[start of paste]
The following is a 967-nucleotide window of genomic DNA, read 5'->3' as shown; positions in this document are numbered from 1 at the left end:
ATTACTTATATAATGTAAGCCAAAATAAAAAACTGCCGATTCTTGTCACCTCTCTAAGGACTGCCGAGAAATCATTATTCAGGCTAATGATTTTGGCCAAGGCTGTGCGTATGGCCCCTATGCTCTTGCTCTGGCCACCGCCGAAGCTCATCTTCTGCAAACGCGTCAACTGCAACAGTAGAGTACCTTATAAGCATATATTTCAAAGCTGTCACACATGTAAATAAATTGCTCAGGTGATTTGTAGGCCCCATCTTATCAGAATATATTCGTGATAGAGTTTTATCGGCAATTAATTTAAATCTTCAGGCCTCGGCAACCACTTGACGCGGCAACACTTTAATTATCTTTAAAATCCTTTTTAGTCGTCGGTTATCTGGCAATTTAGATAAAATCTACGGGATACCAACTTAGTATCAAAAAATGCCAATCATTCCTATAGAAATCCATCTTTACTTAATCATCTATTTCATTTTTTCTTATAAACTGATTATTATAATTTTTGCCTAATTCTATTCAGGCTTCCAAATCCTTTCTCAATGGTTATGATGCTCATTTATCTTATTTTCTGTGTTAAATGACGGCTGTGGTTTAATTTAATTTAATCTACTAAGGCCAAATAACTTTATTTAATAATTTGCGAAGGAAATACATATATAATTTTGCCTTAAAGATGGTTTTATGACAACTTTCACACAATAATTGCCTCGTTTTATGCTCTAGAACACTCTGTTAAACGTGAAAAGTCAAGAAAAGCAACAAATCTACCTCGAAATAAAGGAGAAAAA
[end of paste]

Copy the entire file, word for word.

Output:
The following is a 967-nucleotide window of genomic DNA, read 5'->3' as shown; positions in this document are numbered from 1 at the left end:
ATTACTTATATAATGTAAGCCAAAATAAAAAACTGCCGATTCTTGTCACCTCTCTAAGGACTGCCGAGAAATCATTATTCAGGCTAATGATTTTGGCCAAGGCTGTGCGTATGGCCCCTATGCTCTTGCTCTGGCCACCGCCGAAGCTCATCTTCTGCAAACGCGTCAACTGCAACAGTAGAGTACCTTATAAGCATATATTTCAAAGCTGTCACACATGTAAATAAATTGCTCAGGTGATTTGTAGGCCCCATCTTATCAGAATATATTCGTGATAGAGTTTTATCGGCAATTAATTTAAATCTTCAGGCCTCGGCAACCACTTGACGCGGCAACACTTTAATTATCTTTAAAATCCTTTTTAGTCGTCGGTTATCTGGCAATTTAGATAAAATCTACGGGATACCAACTTAGTATCAAAAAATGCCAATCATTCCTATAGAAATCCATCTTTACTTAATCATCTATTTCATTTTTTCTTATAAACTGATTATTATAATTTTTGCCTAATTCTATTCAGGCTTCCAAATCCTTTCTCAATGGTTATGATGCTCATTTATCTTATTTTCTGTGTTAAATGACGGCTGTGGTTTAATTTAATTTAATCTACTAAGGCCAAATAACTTTATTTAATAATTTGCGAAGGAAATACATATATAATTTTGCCTTAAAGATGGTTTTATGACAACTTTCACACAATAATTGCCTCGTTTTATGCTCTAGAACACTCTGTTAAACGTGAAAAGTCAAGAAAAGCAACAAATCTACCTCGAAATAAAGGAGAAAAA